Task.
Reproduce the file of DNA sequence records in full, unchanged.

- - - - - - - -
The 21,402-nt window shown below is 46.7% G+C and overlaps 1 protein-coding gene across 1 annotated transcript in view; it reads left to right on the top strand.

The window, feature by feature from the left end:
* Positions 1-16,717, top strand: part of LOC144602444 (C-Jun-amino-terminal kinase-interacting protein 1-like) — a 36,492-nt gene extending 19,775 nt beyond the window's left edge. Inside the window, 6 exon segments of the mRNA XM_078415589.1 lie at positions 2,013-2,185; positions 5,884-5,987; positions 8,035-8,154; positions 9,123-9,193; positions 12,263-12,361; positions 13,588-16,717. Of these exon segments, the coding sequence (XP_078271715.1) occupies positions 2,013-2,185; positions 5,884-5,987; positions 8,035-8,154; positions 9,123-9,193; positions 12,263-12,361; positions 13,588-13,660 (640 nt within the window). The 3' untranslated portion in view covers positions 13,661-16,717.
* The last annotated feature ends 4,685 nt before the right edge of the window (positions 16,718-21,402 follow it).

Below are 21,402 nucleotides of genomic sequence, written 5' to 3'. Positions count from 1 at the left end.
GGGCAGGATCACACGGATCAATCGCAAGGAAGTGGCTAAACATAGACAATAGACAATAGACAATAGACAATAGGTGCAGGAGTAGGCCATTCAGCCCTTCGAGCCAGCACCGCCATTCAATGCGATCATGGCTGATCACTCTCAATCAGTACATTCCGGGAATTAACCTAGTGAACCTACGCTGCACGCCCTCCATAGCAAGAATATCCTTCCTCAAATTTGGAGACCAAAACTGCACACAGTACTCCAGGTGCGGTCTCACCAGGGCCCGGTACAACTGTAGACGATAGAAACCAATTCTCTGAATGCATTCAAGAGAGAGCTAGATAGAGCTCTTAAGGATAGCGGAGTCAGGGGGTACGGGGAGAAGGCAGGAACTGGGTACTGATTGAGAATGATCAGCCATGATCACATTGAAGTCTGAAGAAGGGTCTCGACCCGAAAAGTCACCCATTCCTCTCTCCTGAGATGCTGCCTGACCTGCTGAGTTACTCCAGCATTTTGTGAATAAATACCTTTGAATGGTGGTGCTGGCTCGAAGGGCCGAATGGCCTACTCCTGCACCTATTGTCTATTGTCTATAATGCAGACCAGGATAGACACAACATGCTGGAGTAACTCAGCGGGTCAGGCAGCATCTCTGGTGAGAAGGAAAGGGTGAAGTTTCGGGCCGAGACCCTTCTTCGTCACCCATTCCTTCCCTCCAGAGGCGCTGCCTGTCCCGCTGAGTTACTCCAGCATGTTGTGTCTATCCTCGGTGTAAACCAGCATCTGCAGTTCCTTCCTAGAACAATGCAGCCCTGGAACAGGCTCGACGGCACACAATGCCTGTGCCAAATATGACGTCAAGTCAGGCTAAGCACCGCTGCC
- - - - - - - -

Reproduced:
The 21,402-nt window shown below is 46.7% G+C and overlaps 1 protein-coding gene across 1 annotated transcript in view; it reads left to right on the top strand.

The window, feature by feature from the left end:
* Positions 1-16,717, top strand: part of LOC144602444 (C-Jun-amino-terminal kinase-interacting protein 1-like) — a 36,492-nt gene extending 19,775 nt beyond the window's left edge. Inside the window, 6 exon segments of the mRNA XM_078415589.1 lie at positions 2,013-2,185; positions 5,884-5,987; positions 8,035-8,154; positions 9,123-9,193; positions 12,263-12,361; positions 13,588-16,717. Of these exon segments, the coding sequence (XP_078271715.1) occupies positions 2,013-2,185; positions 5,884-5,987; positions 8,035-8,154; positions 9,123-9,193; positions 12,263-12,361; positions 13,588-13,660 (640 nt within the window). The 3' untranslated portion in view covers positions 13,661-16,717.
* The last annotated feature ends 4,685 nt before the right edge of the window (positions 16,718-21,402 follow it).

Below are 21,402 nucleotides of genomic sequence, written 5' to 3'. Positions count from 1 at the left end.
GGGCAGGATCACACGGATCAATCGCAAGGAAGTGGCTAAACATAGACAATAGACAATAGACAATAGACAATAGGTGCAGGAGTAGGCCATTCAGCCCTTCGAGCCAGCACCGCCATTCAATGCGATCATGGCTGATCACTCTCAATCAGTACATTCCGGGAATTAACCTAGTGAACCTACGCTGCACGCCCTCCATAGCAAGAATATCCTTCCTCAAATTTGGAGACCAAAACTGCACACAGTACTCCAGGTGCGGTCTCACCAGGGCCCGGTACAACTGTAGACGATAGAAACCAATTCTCTGAATGCATTCAAGAGAGAGCTAGATAGAGCTCTTAAGGATAGCGGAGTCAGGGGGTACGGGGAGAAGGCAGGAACTGGGTACTGATTGAGAATGATCAGCCATGATCACATTGAAGTCTGAAGAAGGGTCTCGACCCGAAAAGTCACCCATTCCTCTCTCCTGAGATGCTGCCTGACCTGCTGAGTTACTCCAGCATTTTGTGAATAAATACCTTTGAATGGTGGTGCTGGCTCGAAGGGCCGAATGGCCTACTCCTGCACCTATTGTCTATTGTCTATAATGCAGACCAGGATAGACACAACATGCTGGAGTAACTCAGCGGGTCAGGCAGCATCTCTGGTGAGAAGGAAAGGGTGAAGTTTCGGGCCGAGACCCTTCTTCGTCACCCATTCCTTCCCTCCAGAGGCGCTGCCTGTCCCGCTGAGTTACTCCAGCATGTTGTGTCTATCCTCGGTGTAAACCAGCATCTGCAGTTCCTTCCTAGAACAATGCAGCCCTGGAACAGGCTCGACGGCACACAATGCCTGTGCCAAATATGACGTCAAGTCAGGCTAAGCACCGCTGCC